A teenager shot dead at a house party over the weekend had recently begun to turn his life around after a difficult childhood, spending much of his time mentoring other children, preparing to launch a clothing line and to campaign against gun violence, school officials and family members told The Daily Beast.
Matthew Steffy-Ross, 17, was killed when shots rang out early Sunday morning during a rally at an Airbnb rental in the East Allegheny neighborhood of Pittsburgh. About 200 people were crammed into the house and several were said to have suffered non-life-threatening injuries from gunshots or as they tried to escape the pandemonium. Some revelers jumped from second-story windows to flee, witnesses said.
Steffy-Ross died at 1:22 a.m. Sunday, according to records shared with The Daily Beast by the Allegheny County Medical Examiner’s Office. A second teenager, Jaiden Brown, 17, was also killed in the deadly incident.
“Initial investigation reveals a large party was being held at the short-term rental property, with up to 200 people in attendance, many of them minors,” the Pittsburgh Police Department said Sunday. “As many as 50 bullets were fired inside, prompting some revelers to jump out of windows, sustaining injuries such as broken bones and lacerations. Several more shots were fired outside the house.
A day later, Pittsburgh Police Chief Scott Schubert revised the numbers, saying nearly 100 rounds had been “swapped,” implying more than one shooter. Police have yet to make any arrests in the shocking double murder.
On Monday, Bonnie McLain, Steffy-Ross’ great-aunt, was still trying to process the fact that her nephew was gone. Steffy-Ross was raised by her grandmother until her death three years ago, then moved in with McLain, she said.
“He’s a kid that needs to be known,” McLain told The Daily Beast. “The nicest kid that ever walked the face of this earth. He was always trying to help somebody… He had that gift. People just loved him.
At the time of her death, Steffy-Ross was finishing high school through Pittsburgh’s Youth Enrichment Services program, known as “YES,” McLain said.
“The heart of YES is Mentoring Partnerships, a community-based program that integrates academic and professional exposure, peer-to-peer mentor certification training, life skills development, cultural and social enrichment, and wellness initiatives. -be to address risky behaviors among adolescents,” the organization said. explains the website.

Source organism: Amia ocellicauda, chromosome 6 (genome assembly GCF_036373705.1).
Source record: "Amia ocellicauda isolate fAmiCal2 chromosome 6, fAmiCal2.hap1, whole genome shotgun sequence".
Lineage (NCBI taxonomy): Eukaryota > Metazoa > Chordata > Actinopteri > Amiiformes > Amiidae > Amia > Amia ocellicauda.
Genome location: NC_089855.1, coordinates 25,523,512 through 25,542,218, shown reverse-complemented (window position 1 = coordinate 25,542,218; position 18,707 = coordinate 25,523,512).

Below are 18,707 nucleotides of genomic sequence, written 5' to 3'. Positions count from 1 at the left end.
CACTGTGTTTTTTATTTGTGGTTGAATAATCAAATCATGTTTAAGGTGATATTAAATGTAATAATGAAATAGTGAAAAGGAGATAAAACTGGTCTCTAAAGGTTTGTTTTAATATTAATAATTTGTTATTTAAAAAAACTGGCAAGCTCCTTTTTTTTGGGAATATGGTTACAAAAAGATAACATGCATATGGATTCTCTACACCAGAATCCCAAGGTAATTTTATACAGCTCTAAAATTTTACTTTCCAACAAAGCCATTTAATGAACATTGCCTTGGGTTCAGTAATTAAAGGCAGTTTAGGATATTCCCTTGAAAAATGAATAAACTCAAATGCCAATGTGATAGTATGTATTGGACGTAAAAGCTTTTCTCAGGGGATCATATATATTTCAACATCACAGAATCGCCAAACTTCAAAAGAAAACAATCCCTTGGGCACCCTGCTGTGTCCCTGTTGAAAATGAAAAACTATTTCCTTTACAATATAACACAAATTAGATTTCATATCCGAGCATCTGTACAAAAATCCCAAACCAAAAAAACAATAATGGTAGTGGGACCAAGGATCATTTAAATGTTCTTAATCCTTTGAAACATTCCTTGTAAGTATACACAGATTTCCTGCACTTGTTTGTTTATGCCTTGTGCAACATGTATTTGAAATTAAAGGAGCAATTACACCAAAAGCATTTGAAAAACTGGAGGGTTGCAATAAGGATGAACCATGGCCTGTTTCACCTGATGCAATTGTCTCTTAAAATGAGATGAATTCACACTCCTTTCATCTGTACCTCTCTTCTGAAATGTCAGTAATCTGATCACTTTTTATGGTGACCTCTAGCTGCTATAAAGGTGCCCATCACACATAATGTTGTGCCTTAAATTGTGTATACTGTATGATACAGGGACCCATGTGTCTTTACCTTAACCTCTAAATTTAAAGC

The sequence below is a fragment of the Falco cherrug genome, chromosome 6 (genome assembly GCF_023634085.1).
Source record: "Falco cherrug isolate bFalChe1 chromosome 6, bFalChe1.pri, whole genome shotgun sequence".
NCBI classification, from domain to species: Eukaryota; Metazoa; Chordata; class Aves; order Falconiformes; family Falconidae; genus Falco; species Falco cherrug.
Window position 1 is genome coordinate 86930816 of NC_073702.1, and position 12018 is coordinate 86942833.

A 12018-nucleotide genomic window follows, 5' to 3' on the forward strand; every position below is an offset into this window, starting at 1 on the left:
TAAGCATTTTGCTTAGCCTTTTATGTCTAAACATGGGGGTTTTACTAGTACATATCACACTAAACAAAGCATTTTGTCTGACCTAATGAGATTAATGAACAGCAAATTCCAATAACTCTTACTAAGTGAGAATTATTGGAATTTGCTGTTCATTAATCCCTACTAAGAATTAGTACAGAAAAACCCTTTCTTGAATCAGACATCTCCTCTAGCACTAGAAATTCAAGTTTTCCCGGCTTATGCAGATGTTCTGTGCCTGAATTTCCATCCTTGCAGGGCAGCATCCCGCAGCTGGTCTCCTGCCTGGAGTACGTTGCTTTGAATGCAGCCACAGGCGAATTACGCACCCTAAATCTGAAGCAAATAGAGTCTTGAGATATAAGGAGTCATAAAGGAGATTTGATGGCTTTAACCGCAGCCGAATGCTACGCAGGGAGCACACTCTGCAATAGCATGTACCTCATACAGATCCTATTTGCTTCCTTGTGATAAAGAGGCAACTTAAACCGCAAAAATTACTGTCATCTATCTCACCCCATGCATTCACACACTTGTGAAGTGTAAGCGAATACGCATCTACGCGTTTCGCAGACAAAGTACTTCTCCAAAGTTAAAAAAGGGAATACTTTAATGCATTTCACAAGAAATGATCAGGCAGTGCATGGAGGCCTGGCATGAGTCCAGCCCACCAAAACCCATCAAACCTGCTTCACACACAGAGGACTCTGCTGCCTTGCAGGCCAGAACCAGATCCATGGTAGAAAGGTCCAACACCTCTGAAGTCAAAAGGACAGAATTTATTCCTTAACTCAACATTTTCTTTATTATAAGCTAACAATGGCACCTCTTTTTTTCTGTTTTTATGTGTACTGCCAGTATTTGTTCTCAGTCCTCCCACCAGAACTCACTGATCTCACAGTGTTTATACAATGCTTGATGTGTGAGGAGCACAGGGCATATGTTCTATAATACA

Steffy-Ross, who would have turned 18 in August, was “really working on her life,” McLain told The Daily Beast.
“As a young man he had made some bad choices, as young people do,” McLain said. “But he was coming back and he was so excited.”
While aided in life by YES staff members, Steffy-Ross also positioned himself as a role model for younger students, according to McLain, who said he involved at least one other local at-risk youth to the program “and probably would have coached other kids too, had he lived.
One of YES’s staff mentors discovered that Steffy-Ross had an interest in clothing design and began working with him to create his own line of t-shirts, according to McLain. The first shirt was due out next month, which McLain said she only heard about on Monday.
“His mentor said to me, ‘The reason you didn’t know was that the plan was to surprise you,'” McLain recounted. “Next week he was going to start getting the t-shirts printed and he was going to surprise me with the first t-shirt to come out of this line.”
One of Steffy-Ross’ mentors was Miles Porter, Manager of Diversion and Restoration Services for the YES program. Porter said that over the past two years, he’s grown particularly close to Steffy-Ross, who not only has business acumen, but also empathy and concern for others.
“Matt had a heart of gold, once he let you in,” Porter told The Daily Beast. “I was his mentor, and there were times he would just call to check on me. So that just shows the type of person he was. In fact, he was building a wall against violence for young people who died, strategizing to prevent gun violence… I was proud of him, it was a big difference since I first met him there. two years old.
At the time, Steffy-Ross’ life lacked stability, according to Porter. However, Porter said McLain gave Steffy-Ross “a nice, stable home” after his grandmother’s death and “everything is falling into place for him.”
“I just saw him on Thursday and we were texting on Friday. He felt like he was slacking off a bit and he wanted to refocus,” Porter recalled. “Growing up downtown, there’s a lot of pressure and friends who may not be doing the best things. But that’s why it’s good that he came to us. We were kind of the influence he needed…I know he didn’t listen to everyone, but he listened to me.
Like McLain, Porter can’t quite grasp the idea that Steffy-Ross is gone.
“There were 200 people [at that party],” he said. “What are the odds that he’s one of the two deceased?”
Pittsburgh public schools opened Monday under a modified lockdown out of caution, city officials said.
Schubert, the Pittsburgh police chief, said investigators are still trying to determine the motive for the violence.
“We’re not going to sleep until we find out who did this,” he told a news conference. “It shouldn’t have happened. We are fed up. We will do everything to catch those responsible. »
In the meantime, McLain just wants people to know that Steffy-Ross “wasn’t a thug.”
“These things happen, and the first thing people do is brand everyone with the same brush,” she said. “The children are young, they go to parties, they don’t have the same feeling of fear that we do. They don’t recognize it yet. And then a guy pulls out a gun and just starts shooting.